Be aware of your caloric intake, but don’t obsess over it. If you’re following a clean diet, it will be hard to eat too much. Most overeating comes from lack of fiber and refined sugar intake.
For more info do check out The Obesity Code by Jason Fung. This isn’t a wild and contentious theory. Reducing carbs and eating more fiber has been the classic advice of grandmothers for generations. Dr. Fung explores the social impacts of food subsidies, mass-produced carbs, and changing eating patterns in the 1950’s and how they made us fatter than any generation in history.
I just finished up the book: Ideas in Food. The book is sums up the findings in the home kitchen of experimental chefs Aki Kamozawa and Alex Talbot. The couple run the Ideas in Food blog which is about testing new ideas in the kitchen. There were several ideas in the book I had never heard before. I thought I’d share some of the recipes and techniques I found interesting. The book is worth reading in it’s entirety for those interested in further developing their cooking skills. I’d only recommend it as a follow up to more basic cooking books: Ruhlman’s Twenty, The Joy of Cooking, How to Cook Everything, The Food Lab, the Serious Eats blog, The Flavor Bible, and How to Cook Everything: The Basics. I first recommend new cook stry at least 10% of the recipes in one of those books before moving on Ideas in Food. This books assumes familiarity with basic culinary concepts.
Here are my biggest takeaways from the book. I hope one of them catches your eye and sparks an idea.
In order to respect the authors and their book, I only include the recipes available online.
Egg Soufflé I learned that whipping egg whites by themselves with a pinch of salt is what gives body to many baked dishes. I’ve had trouble replicating this recipe because it turns out whipping egg whites is a very finicky proposition.
To keep green veggies more crisp and colorful, brine them in a 3% salt by weight for 10 mins, seal them in a bag, and boil them for 4 minutes. This doesn’t work with root veggies like potatoes and carrots.
Short Ribs are best cooked in a bag at 149F for 24 hours. Pork and Lamb at 152F.
Xanthan Gum can be used to thicken liquid sauces at .2% weight of liquid.
Salt tastes best at 0.5% weight of the whole food product you are cooking.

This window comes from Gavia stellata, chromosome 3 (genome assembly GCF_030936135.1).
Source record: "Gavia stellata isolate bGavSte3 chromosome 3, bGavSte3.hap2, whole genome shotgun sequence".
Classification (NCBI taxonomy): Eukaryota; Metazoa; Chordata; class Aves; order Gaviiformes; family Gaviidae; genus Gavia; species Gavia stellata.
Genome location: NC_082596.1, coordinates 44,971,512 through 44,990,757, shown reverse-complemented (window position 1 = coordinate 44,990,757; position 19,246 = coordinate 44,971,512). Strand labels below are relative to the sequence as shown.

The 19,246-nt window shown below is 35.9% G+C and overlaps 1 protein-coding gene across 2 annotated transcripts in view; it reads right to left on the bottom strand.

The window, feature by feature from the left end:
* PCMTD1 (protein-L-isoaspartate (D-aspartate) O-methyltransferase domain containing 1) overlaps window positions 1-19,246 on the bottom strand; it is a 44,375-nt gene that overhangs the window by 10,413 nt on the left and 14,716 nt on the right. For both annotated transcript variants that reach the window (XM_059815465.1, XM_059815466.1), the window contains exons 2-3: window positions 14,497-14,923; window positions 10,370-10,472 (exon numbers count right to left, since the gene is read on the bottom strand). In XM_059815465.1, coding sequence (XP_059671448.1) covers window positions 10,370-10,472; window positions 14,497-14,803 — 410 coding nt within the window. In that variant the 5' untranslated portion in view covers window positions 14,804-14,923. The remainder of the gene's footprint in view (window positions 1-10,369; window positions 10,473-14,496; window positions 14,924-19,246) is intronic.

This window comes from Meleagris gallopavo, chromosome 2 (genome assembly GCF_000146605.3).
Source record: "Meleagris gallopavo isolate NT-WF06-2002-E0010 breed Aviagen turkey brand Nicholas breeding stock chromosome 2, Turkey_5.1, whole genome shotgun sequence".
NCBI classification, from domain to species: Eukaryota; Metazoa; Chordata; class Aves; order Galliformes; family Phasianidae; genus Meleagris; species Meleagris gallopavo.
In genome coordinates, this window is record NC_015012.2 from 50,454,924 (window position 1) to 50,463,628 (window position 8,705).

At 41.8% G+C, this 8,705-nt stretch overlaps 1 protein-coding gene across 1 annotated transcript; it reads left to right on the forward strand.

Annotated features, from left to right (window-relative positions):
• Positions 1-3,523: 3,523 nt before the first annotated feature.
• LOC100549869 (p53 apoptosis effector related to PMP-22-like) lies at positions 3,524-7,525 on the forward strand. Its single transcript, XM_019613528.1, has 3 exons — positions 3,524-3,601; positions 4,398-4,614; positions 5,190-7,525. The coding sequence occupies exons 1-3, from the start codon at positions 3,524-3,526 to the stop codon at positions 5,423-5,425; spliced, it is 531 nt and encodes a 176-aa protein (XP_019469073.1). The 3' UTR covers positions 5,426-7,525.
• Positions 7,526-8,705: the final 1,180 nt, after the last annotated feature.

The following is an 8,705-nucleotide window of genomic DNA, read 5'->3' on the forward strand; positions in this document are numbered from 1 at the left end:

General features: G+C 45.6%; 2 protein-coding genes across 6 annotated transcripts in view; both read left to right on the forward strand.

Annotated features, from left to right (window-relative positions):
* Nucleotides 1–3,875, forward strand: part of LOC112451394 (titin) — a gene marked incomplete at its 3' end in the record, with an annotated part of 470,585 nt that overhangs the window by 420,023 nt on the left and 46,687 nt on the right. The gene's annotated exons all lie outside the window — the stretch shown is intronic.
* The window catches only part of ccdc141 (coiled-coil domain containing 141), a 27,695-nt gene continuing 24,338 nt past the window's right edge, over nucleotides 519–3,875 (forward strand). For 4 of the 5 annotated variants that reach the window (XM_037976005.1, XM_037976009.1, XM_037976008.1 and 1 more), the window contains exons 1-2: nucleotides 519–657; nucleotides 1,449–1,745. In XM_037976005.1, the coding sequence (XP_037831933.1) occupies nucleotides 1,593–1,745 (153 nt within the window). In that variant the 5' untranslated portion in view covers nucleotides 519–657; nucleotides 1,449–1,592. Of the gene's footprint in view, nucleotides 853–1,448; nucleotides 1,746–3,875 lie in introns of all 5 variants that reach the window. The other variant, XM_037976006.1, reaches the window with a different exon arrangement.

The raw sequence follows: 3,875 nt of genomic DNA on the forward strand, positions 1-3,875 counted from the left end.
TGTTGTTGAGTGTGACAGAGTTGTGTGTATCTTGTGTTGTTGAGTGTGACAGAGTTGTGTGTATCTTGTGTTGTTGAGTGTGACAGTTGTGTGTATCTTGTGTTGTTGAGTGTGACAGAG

Scallops do very well at 30mins in a bag under water that is 122F.
Pasta can be soaked for an hour to pre-hydrate and stored in the fridge. This will allow it to cook much faster to order.
Potatoes do well double cooking: once to gelatinize the starches from 136-150F and then to break down the pectin at 185F.
Risotto can be quickly cooked without constant stirring. Cook at 149F sous vide in cheese cloth for 30mins. This cooks out the sloppy starches. Then it can be cooked for 7 mins on the stovetop with 2.5x its weight in stock.
Scrambled eggs can be made sous vide. Just take 3 eggs and a tbsp of butter and place into bag. Cook at 163 for 30mins. I tried this one and the eggs came out perfectly done: still super moist but also not runny.
The following are the Philadelphia cheap eats that meet my criteria for visiting. These criteria are not meant to give an exhaustive list, but to serve as a beginning point for finding excellent food based on crowdsourced data and analysis. The categories are not perfect, not every place may be the best for every type of food. But, this list is a great starting point for finding good cheap eats in the city of Philadelphia. It is not meant to be free from error. Defining cheap is admittedly arbitrary but effort was given to get close to reality. I encourage you to investigate individual restaurant menus before you go. Some of these are bars and cafés, which may be fun to visit do not necessarily get their rankings for the food. I have included these because I know many of this blog’s readers enjoy beer and camaraderie. I apologize if there are any misrepresentations or omissions and I’m open to hearing suggestions.
The following West Chester area restaurants meet my statistical threshold for being worth a visit within a 25 minute drive of the borough. They are grouped by category, then sorted by popularity. Living in West Chester, I’ve been to many of them and can vouch for the list. Where available, I have included links to my reviews. I’ve placed a star next to places I think are worth a special look based on personal experience.